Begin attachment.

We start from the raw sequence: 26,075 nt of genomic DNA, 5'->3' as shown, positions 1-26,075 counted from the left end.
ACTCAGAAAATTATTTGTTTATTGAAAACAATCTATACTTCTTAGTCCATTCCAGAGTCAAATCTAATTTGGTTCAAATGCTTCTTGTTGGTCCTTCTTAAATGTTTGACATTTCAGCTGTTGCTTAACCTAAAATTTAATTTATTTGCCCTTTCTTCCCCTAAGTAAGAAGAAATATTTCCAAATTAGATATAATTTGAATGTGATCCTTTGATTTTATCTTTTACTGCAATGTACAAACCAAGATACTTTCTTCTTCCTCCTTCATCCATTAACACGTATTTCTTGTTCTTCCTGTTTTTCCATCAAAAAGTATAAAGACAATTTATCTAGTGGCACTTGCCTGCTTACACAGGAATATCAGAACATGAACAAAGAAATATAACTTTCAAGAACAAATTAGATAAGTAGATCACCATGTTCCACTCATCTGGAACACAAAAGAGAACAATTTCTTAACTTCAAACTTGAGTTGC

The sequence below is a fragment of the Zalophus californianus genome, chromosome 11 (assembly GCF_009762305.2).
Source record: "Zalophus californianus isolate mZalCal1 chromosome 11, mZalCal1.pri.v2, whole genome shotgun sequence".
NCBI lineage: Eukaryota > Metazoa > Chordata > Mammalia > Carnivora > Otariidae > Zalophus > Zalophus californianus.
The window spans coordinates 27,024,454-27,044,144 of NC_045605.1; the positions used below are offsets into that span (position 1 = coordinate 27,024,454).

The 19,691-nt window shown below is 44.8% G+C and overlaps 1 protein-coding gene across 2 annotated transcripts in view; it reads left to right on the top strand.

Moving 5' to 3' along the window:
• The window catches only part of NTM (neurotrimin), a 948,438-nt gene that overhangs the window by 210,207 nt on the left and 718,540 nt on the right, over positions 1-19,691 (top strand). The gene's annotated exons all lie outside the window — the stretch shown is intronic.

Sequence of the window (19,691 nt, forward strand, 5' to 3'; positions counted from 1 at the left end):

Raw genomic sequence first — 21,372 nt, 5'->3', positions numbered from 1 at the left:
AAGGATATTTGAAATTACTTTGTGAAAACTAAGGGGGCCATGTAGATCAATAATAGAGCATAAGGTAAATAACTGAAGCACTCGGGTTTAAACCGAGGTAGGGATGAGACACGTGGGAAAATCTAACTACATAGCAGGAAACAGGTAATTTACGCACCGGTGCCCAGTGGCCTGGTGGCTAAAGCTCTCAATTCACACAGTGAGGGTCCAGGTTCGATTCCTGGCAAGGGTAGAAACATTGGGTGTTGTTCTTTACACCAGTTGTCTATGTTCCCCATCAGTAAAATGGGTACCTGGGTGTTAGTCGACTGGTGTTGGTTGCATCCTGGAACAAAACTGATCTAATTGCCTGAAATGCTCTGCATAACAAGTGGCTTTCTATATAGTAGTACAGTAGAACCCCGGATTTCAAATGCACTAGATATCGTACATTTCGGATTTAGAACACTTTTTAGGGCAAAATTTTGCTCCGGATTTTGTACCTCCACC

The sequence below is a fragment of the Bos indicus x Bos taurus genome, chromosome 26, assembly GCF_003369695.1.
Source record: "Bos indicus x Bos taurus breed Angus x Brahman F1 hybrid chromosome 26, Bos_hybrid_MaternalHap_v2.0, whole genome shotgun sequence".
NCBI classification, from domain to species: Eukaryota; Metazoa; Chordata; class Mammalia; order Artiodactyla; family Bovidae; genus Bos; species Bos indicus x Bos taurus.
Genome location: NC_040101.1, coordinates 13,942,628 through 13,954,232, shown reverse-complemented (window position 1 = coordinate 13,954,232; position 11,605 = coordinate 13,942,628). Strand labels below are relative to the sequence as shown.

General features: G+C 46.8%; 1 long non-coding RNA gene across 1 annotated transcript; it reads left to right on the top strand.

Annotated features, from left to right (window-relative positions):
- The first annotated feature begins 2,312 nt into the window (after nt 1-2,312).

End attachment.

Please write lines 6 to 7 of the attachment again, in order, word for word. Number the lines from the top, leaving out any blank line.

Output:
The window spans coordinates 27,024,454-27,044,144 of NC_045605.1; the positions used below are offsets into that span (position 1 = coordinate 27,024,454).

The 19,691-nt window shown below is 44.8% G+C and overlaps 1 protein-coding gene across 2 annotated transcripts in view; it reads left to right on the top strand.